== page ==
Group 16. Sulfur

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Group 15 Nitrogen

(Section 22.7, p.962)

Nitrogen, N

2

, - diatomic gas containing N

N triple bond.

Nitrogen compounds show wide range of

O.S.’s and coordination numbers (C.N.),

N

2

O, NO, NH

3

, NH

4

Cl, NaNO

3

.

Note: C.N. of an element in a covalent compound is defined as the no. of other atoms or groups covalently bonded to it. e.g. C.N. of N in NH

3

is 3; C.N. of N in

NaNO

3

is also 3.

One of the most important compounds of nitrogen is ammonia, NH

3

. Industrially made by HABER process:

N

2

+ 3H

2

2NH

3

Several nitrogen oxides known since nitrogen can have variety of O.S.’s, e.g. N

2

O, NO and NO

2

. Different reaction conditions give different oxides.

Note: O always has O.S. –2 in these compounds (Why?)

N oxides are covalent oxides, hence react with water giving acidic solutions (section

3.6). For example:

Reaction of nitrogen dioxide and water gives the products monoxide. nitric acid and nitrogen

Question:

Write the balanced equation for this reaction.

NO

2

+ H

2

O

HNO

3

+ NO (Not balanced!)

Give the O.S. of each element in this equation and hence say whether this is a redox reaction.

You use nitric acid in the practical course. It is a strong acid and also a strong oxidising agent i.e. it oxidises compounds and is itself reduced. e.g.

C + 4HNO

3

CO

2

+ 4NO

2

+2H

2

O

When nitric acid reacts with a base, (acidbase reaction), the products are the nitrate salt and water. e.g.

2HNO

3

+ Ca(OH)

2

Ca(NO

3

)

2

+ 2H

2

O

(acid) (base) (salt) (water)

Nitrates metabolised by most plants so useful as fertilisers.

Group 15 Phosphorus

(Section 22.8, p.967)

P exists as a molecular compound, P

4

, with the P atoms arranged in a tetrahedral fashion.

P

P P

P

PH

3

(the P analogue of NH

3

) is known. Is a toxic, colourless gas which smells of fish.

Cannot be formed by direct reaction between P

4

and H

2

. Possible reason: P & H have same electronegativity value (2.1).

Instead to make PH

3

, react an acid with an ionic phosphide. e.g. Na

3

P + 3HCl

3NaCl + PH

3

(base) (acid)

P

4

reacts with oxygen to form phosphorus oxides. Unlike nitrogen, only two oxides are stable - P

4

O

6

and P

4

O

10

.

Formed by direct reaction of P

4

and O

2

.

Nature of product depends on the stoichiometry (ratio) of the reactants.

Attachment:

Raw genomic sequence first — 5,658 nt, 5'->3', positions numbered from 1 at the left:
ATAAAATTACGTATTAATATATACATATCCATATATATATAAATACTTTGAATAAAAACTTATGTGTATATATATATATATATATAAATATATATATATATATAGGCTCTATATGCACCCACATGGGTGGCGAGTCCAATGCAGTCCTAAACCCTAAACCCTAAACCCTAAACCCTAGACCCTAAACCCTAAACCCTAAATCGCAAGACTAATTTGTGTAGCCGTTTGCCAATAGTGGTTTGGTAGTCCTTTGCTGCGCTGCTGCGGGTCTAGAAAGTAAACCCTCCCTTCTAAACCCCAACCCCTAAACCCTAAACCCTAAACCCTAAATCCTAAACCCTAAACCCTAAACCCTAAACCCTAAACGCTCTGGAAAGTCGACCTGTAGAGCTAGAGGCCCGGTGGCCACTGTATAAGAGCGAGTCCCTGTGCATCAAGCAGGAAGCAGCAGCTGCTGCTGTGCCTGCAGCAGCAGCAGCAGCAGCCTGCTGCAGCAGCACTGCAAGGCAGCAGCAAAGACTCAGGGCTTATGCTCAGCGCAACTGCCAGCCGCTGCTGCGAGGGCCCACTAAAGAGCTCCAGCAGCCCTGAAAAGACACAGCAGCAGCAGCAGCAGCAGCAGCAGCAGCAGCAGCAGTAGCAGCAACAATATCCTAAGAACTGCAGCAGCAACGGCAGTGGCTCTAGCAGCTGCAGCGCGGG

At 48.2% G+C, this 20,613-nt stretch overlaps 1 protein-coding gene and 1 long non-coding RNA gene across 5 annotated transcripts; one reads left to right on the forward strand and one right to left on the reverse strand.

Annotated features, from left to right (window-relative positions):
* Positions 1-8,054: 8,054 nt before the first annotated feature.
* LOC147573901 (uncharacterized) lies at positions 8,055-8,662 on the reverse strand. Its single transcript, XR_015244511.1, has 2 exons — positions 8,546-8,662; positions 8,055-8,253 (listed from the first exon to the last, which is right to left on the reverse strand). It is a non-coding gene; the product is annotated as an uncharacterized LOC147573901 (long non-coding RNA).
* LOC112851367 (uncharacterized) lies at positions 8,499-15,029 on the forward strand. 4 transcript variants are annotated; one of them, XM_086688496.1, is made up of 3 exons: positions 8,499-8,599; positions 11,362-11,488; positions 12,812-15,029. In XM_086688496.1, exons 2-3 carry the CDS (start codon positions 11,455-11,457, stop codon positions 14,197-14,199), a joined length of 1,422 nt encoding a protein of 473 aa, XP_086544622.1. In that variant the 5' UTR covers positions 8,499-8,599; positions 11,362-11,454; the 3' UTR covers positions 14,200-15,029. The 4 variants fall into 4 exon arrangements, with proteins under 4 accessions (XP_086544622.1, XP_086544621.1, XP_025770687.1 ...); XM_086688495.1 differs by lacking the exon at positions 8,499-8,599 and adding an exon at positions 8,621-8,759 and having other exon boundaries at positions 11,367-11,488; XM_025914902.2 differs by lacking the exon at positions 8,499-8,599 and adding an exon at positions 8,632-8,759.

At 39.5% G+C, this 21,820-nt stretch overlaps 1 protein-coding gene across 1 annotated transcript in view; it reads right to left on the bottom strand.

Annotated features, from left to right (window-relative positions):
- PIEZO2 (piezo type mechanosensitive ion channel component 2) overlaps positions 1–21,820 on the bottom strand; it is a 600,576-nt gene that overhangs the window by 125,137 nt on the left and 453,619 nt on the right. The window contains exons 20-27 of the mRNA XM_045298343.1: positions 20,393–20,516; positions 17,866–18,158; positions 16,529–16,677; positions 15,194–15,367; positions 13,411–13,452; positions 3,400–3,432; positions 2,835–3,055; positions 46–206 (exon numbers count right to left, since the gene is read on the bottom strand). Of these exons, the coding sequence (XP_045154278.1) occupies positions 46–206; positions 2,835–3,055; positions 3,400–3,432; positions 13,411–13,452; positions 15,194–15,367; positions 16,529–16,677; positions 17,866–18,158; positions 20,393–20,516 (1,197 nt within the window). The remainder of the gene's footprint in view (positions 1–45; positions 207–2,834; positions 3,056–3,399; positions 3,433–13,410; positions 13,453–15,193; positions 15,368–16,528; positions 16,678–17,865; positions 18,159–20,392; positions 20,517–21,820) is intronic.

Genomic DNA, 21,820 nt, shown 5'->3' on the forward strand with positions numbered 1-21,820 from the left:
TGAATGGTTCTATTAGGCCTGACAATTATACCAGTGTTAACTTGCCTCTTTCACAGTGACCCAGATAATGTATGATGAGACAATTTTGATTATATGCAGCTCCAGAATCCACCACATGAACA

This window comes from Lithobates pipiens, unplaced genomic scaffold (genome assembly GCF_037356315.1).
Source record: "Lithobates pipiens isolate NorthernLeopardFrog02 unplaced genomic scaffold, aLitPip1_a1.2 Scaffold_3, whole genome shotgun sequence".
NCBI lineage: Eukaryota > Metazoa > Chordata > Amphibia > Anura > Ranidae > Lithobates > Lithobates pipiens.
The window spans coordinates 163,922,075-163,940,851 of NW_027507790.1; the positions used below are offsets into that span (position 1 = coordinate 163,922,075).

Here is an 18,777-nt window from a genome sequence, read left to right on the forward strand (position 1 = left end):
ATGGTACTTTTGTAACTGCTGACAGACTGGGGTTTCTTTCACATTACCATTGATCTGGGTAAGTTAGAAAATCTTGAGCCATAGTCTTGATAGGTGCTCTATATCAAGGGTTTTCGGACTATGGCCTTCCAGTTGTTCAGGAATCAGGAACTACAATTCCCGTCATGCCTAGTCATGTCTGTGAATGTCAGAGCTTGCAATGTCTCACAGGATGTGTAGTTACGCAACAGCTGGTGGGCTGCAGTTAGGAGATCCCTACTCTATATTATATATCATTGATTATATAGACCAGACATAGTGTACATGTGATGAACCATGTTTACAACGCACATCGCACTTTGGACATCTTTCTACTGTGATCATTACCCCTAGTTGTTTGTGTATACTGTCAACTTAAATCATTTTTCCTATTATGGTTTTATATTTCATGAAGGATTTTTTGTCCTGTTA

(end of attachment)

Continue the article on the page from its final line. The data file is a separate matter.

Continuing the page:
P

4

+ 3O

2

P

4

O

6

P

4

+ 5O

2

P

4

O

10

Structures:

(O.S. of P is +3)

(O.S. of P is +5)

O

O

P

O

P

O O

P

O

P

O

O

O

P

O

P

O

O O

P

P

O

(3-D structures on CD,

ch. 22

)

O

O

P oxides are covalent oxides and so react with water giving acidic solutions (section

3.6).

Either

P

4

O

6

+ 6H

2

O

4H

3

PO

3

H

3

PO

3

is phosphor

ous

acid. O.S.(P) +3.

Or

P

4

O

10

+ 6H

2

O

4H

3

PO

4

H

3

PO

4

is phosphor

ic

acid. O.S. (P) +5.

Phosphoric acid used as a preservative, e.g. in soft drinks (Coke), detergents, pharmaceuticals etc.

Note: H

3

PO

3

and H

3

PO

4

are

oxy

acids of phosphorus.

P

4

reacts with Group 17 (the halogens) to give compounds of the type PX

3

and PX

5

(X

= halogen, i.e. F, Cl, Br). Product obtained depends on ratio of reactants.

P

4

+ 6Cl

2

4PCl

3

P

4

+ 10Cl

2

4PCl

5 i.e. Cl

2

will oxidise P to +3 oxidation state if low ratio of Cl

2

present, and to +5 oxidation state if high ratio Cl

2

present.

PCl

3

and PCl

5

undergo hydrolysis reactions to form oxyacids.

PCl

3

+ 3H

2

O

3HCl + H

3

PO

3

PCl

5

+ 4H

2

O

5HCl + H

3

PO

4

Group 16.

Sulfur

(Section 22.6, p.958)

Sulfur – exists as a molecular compound, with the atoms arranged in a crown fashion.

S

S

S

S

S

S

S

S

(3-D model on CD,

ch. 22

)

H

2

S (the S analogue of H

2

O) is known. Best made by reaction of an ionic sulfide with acid, e.g.

2HCl + Na

2

S

2NaCl + H

2

S

(acid) (base)

Note: Cannot make H

2

S by direct reaction of

S

8

with H

2

; these elements do not react readily together.

Sulfur oxides:

2 common oxides

(a) SO

2

(sulfur dioxide) made by combination reaction:

S

8

+ 8O

2

8SO

2

SO

2

used to sterilise dried fruit and wine as it is toxic to microorganisms.

(b) SO

3

(sulfur trioxide) made by combination of SO

2

and O

2

. Reaction is slow, so need catalyst, e.g. V

2

O

5

(an oxide of the d-block element, vanadium) to speed it up.

2SO

2

+ O

V

2

O

5

2

2SO

3

Catalyst –substance that changes rate of reaction but is itself not used up in reaction.

S oxides are covalent oxides and so react with water giving acidic solutions.

SO

2

+ H

2

O

H

2

SO

3

H

2

SO

3

is sulfur

ous

acid. S in O.S. +4.

SO

3

+ H

2

O

H

2

SO

4

H

2

SO

4

is sulfur

ic

acid. S in O.S. +6.

Sulfuric acid - strong acid and moderately good oxidising agent.

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